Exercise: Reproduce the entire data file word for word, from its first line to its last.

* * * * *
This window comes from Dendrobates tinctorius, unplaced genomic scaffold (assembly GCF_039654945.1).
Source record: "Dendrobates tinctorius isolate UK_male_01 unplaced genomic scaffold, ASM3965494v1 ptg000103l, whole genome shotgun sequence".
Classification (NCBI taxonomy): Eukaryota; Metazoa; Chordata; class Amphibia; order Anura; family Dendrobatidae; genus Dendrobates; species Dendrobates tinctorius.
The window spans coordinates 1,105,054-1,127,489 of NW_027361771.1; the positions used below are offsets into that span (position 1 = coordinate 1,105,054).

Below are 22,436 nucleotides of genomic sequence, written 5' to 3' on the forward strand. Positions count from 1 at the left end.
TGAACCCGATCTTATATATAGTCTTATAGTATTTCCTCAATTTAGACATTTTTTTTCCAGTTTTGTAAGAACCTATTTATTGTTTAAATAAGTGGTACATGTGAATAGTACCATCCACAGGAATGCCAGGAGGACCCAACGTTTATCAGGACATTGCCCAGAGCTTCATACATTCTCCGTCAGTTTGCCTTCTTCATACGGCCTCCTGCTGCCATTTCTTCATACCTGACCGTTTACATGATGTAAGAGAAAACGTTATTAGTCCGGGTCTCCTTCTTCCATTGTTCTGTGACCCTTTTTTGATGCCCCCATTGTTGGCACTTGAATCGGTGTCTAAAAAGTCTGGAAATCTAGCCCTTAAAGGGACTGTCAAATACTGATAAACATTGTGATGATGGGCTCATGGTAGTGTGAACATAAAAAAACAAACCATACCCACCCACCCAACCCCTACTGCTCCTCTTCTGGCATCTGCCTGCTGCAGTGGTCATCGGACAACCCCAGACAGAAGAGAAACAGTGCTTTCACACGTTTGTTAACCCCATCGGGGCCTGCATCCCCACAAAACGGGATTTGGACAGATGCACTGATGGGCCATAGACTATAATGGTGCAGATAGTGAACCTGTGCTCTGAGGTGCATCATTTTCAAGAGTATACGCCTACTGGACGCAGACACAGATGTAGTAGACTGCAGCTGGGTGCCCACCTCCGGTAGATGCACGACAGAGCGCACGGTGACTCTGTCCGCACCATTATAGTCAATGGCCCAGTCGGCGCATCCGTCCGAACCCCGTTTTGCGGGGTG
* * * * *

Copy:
This window comes from Dendrobates tinctorius, unplaced genomic scaffold (assembly GCF_039654945.1).
Source record: "Dendrobates tinctorius isolate UK_male_01 unplaced genomic scaffold, ASM3965494v1 ptg000103l, whole genome shotgun sequence".
Classification (NCBI taxonomy): Eukaryota; Metazoa; Chordata; class Amphibia; order Anura; family Dendrobatidae; genus Dendrobates; species Dendrobates tinctorius.
The window spans coordinates 1,105,054-1,127,489 of NW_027361771.1; the positions used below are offsets into that span (position 1 = coordinate 1,105,054).

Below are 22,436 nucleotides of genomic sequence, written 5' to 3' on the forward strand. Positions count from 1 at the left end.
TGAACCCGATCTTATATATAGTCTTATAGTATTTCCTCAATTTAGACATTTTTTTTCCAGTTTTGTAAGAACCTATTTATTGTTTAAATAAGTGGTACATGTGAATAGTACCATCCACAGGAATGCCAGGAGGACCCAACGTTTATCAGGACATTGCCCAGAGCTTCATACATTCTCCGTCAGTTTGCCTTCTTCATACGGCCTCCTGCTGCCATTTCTTCATACCTGACCGTTTACATGATGTAAGAGAAAACGTTATTAGTCCGGGTCTCCTTCTTCCATTGTTCTGTGACCCTTTTTTGATGCCCCCATTGTTGGCACTTGAATCGGTGTCTAAAAAGTCTGGAAATCTAGCCCTTAAAGGGACTGTCAAATACTGATAAACATTGTGATGATGGGCTCATGGTAGTGTGAACATAAAAAAACAAACCATACCCACCCACCCAACCCCTACTGCTCCTCTTCTGGCATCTGCCTGCTGCAGTGGTCATCGGACAACCCCAGACAGAAGAGAAACAGTGCTTTCACACGTTTGTTAACCCCATCGGGGCCTGCATCCCCACAAAACGGGATTTGGACAGATGCACTGATGGGCCATAGACTATAATGGTGCAGATAGTGAACCTGTGCTCTGAGGTGCATCATTTTCAAGAGTATACGCCTACTGGACGCAGACACAGATGTAGTAGACTGCAGCTGGGTGCCCACCTCCGGTAGATGCACGACAGAGCGCACGGTGACTCTGTCCGCACCATTATAGTCAATGGCCCAGTCGGCGCATCCGTCCGAACCCCGTTTTGCGGGGTG